Can Amazon’s Prime Pantry Compete with Costco and Wal-Mart?

Online retail giant Amazon.com Inc. (NASDAQ:AMZN) launched another new service this week, and this one targets the likes of competitors Costco (NASDAQ:COST) and Wal-Mart (NYSE:WMT). The service, which Amazon is branding as Prime Pantry, is a delivery service that allows customers to fill a box of of non-perishable groceries, which is then shipped to customers at a flat rate, according to Entrepreneur.

The move is likely an effort to compete with existing discount giants, where thrifty customers save money by buying staples in bulk. So how does Amazon’s new service differ, aside from the obvious direct-to-your-front-door factor?

Unlike Costco, which provides customers with monster, bulk-size versions of consumers’ everyday staples — such as cereal, paper towels, canned soup, pet food, or detergent — Amazon will offer “everyday sizes” of those same products and provide customers with a similar discount, since they are buying the items together and having them shipped in bulk. The service’s tagline even pokes fun at this contrast, proclaiming “Everyday essentials in everyday sizes.”

Customers can fill a 4-cubic-foot box with up to 45 pounds of items, according to GeekWire, and have it shipped right to their home for a flat rate of $5.99, plus the cost of the items in the box (obviously).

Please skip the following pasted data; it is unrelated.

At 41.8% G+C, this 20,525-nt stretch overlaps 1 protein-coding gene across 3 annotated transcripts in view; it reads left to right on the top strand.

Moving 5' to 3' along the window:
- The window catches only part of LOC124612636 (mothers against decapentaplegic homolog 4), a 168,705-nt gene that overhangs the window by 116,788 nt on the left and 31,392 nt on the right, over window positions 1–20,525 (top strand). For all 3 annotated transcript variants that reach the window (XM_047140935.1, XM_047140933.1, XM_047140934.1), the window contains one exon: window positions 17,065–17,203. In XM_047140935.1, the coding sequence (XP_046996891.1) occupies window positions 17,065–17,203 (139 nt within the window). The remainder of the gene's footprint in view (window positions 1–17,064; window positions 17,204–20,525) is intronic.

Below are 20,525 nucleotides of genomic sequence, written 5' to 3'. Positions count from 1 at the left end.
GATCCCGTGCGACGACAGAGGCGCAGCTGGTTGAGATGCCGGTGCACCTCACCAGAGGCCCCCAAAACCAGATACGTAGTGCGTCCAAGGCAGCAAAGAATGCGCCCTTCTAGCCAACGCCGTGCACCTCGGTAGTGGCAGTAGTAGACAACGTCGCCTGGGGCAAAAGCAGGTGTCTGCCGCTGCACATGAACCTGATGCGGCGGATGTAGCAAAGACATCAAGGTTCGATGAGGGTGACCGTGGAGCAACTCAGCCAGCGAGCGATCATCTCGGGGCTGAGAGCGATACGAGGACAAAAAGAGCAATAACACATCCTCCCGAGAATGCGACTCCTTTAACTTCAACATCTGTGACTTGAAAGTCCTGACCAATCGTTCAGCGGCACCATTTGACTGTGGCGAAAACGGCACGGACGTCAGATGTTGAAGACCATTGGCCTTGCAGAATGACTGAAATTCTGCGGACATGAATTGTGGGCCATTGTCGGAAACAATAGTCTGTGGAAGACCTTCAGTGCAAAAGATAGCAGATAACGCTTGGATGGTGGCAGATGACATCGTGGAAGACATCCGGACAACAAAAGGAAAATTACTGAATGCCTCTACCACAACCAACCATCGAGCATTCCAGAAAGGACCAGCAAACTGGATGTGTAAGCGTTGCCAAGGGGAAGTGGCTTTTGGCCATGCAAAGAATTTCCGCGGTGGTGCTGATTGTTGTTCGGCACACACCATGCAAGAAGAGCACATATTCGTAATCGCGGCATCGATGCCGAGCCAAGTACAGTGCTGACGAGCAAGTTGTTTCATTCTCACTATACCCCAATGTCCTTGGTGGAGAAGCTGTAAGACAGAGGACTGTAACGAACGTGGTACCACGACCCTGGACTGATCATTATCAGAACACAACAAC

But Prime Pantry might not provide quite the service excellence that Amazon Prime members are otherwise used to, GeekWire cautions. Prime Pantry orders are expected to arrive in one to four days — slower, generally, than the company’s standard two-day shipping for Prime members.

Additionally, that flat rate shipping fee comes on top of customers’ existing annual Prime membership fees, which have gone up recently by $20. A yearly Prime membership used to be $79 and is now $99, according to the company’s website and GeekWire. Therefore, the expense of the service may be a tough sell for Costco or Walmart customers who are more bargain savvy; the company is clearly marketing the service to those consumers for whom convenience overrides the additional fee and slightly higher cost than competitors.

The new service is part of a larger effort by Amazon to break into the market for household products and groceries. Earlier this month, the company launched Amazon Dash, a barcode scanner that allows customers to automatically add scanned products to their online Amazon shopping cart. The scanner was targeted at the company’s already existing Amazon Fresh customers in San Francisco and Los Angeles, but it seems a natural extension of the Prime Pantry service, GeekWire reports.

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